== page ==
• Blog posts for websites personal finance

Once you know how you want to get closer to your writing bustle, it's time to find your first clients.

Step 2: find your customer

Finding clients can be a little intimidating, especially when you're new.

Fortunately, once you find your first customers, the process becomes MUCH simpler since they are likely to refer you to their network (more on that later).

There are many different ways to find your first customer. And you already have many different platforms to find work as a copywriter.

Our agency also provides this service and solves the simplest unknown ...Do I need copywriting?

  • Are you a graphic designer? Find a Facebook group of small business owners who need your services.
  • Are you a writer for a niche industry? Start answering questions about Quora regarding your niche.
  • Maybe you are a video editor. Find online groups for bloggers looking to expand their multimedia content.

Start going to these places and adding value. Not only that, but you should constantly. I am talking there every day for AT LEAST one hour a day.

By engaging and delivering immense value, you will build an organic customer network and build a strong reputation.

Step 3: know what to charge

This is the part where most freelance copywriters stumble. That is because there is no official fee for their services.

However, like many freelance things, you should remember not to worry too much about it when it starts.

In fact, you can even work for FREE if you do it strategically.

Some good examples when it's okay to work for free:

  • You are creating a job portfolio that you can show future paying customers
  • You want to connect with companies you admire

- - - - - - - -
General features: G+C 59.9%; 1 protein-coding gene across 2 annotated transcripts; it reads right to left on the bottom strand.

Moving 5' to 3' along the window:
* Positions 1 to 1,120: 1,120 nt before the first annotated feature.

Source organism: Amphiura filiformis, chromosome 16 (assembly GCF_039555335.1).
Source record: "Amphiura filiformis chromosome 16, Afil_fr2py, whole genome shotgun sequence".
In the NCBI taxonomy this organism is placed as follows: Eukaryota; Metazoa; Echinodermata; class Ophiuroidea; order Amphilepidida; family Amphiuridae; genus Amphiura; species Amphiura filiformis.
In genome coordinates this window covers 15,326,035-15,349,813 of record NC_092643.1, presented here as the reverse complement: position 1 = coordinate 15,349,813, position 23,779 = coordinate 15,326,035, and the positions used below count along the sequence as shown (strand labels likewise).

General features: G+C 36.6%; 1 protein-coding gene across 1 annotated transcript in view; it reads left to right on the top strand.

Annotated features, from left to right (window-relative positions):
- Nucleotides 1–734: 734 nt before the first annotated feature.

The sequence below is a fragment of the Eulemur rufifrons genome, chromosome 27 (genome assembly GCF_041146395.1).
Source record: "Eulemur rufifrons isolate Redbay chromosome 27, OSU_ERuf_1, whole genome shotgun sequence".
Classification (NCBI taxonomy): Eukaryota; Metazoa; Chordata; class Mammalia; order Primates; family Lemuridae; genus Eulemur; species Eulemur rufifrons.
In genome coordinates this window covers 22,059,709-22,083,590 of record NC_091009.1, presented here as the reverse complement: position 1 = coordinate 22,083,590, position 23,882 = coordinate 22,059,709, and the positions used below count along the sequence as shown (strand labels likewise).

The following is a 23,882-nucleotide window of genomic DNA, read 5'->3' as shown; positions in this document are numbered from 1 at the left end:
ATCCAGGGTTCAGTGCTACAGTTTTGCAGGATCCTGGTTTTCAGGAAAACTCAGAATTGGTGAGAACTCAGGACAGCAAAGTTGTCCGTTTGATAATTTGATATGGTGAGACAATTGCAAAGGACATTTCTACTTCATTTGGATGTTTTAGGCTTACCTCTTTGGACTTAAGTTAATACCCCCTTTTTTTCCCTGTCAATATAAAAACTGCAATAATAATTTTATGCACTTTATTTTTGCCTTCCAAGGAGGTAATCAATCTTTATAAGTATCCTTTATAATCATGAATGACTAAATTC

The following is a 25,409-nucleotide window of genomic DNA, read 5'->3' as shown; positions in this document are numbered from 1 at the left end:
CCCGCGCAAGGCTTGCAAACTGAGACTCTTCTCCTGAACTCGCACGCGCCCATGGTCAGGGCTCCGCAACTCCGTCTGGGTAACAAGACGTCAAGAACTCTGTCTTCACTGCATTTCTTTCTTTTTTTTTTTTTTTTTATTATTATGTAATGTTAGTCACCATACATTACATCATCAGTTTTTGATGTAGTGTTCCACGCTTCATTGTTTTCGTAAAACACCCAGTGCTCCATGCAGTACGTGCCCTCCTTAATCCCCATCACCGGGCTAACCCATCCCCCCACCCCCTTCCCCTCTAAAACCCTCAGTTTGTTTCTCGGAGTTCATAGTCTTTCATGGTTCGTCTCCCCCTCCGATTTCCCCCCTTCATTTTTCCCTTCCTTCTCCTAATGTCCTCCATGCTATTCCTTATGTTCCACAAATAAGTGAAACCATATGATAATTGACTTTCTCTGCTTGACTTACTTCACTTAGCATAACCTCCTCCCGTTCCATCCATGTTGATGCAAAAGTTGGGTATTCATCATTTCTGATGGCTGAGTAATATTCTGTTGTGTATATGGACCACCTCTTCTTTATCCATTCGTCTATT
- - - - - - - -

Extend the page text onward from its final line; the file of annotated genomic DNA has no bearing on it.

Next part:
• The person you want to work for is well connected. And if you do a good job, they will connect you with other people
  • You already have a full-time job, so you can afford to trade time for experience

To help, we have three different pricing models that you can use to base your rates on:

  • Hourly.  Set an hourly rate and a customer will pay you per hour. The benefit for the client is that they mitigate their risk, since they can stop paying when they want if they are not satisfied. It also prevents clients from accumulating work without paying you.
  • By project You will know exactly what they pay you for a complete project, with more concrete deliveries for the client. This method is good because when you are done with the project, you will be done. Therefore, you may be paid more than your hourly rate. However, there is a risk that the client will add more work to the project as it progresses, so communication about what a 'project' involves is important.
  • Commission / bonus. This payment model can work in tandem with all the others and can provide a healthy incentive for you to do your job. For example, if your customer promises you a $ 1,000 bonus for reaching X amount of leads with your landing pages.

However, once you have obtained your first three customers, you can move on to different pricing models.

And when it comes to how much you should charge exactly, there is no one right answer.

Step 4: scale

Climbing means increasing the writing bustle to earn more and get more customers.

And the best way to do it is through referrals. These are leads that you get from existing customers.

When your current client refers your copywriting services to another company, that's a reference.

They are incredibly valuable for a few reasons:

  1. You can increase your prices when you get a referral. The referring client has automatically added value to their work by recommending it. That means you can charge more for your work.
  2. You get better clients. When you charge more, you'll start attracting high-quality customers who can afford it. They are also much less likely to waste their time if they pay you a higher dollar. It is a victory everywhere.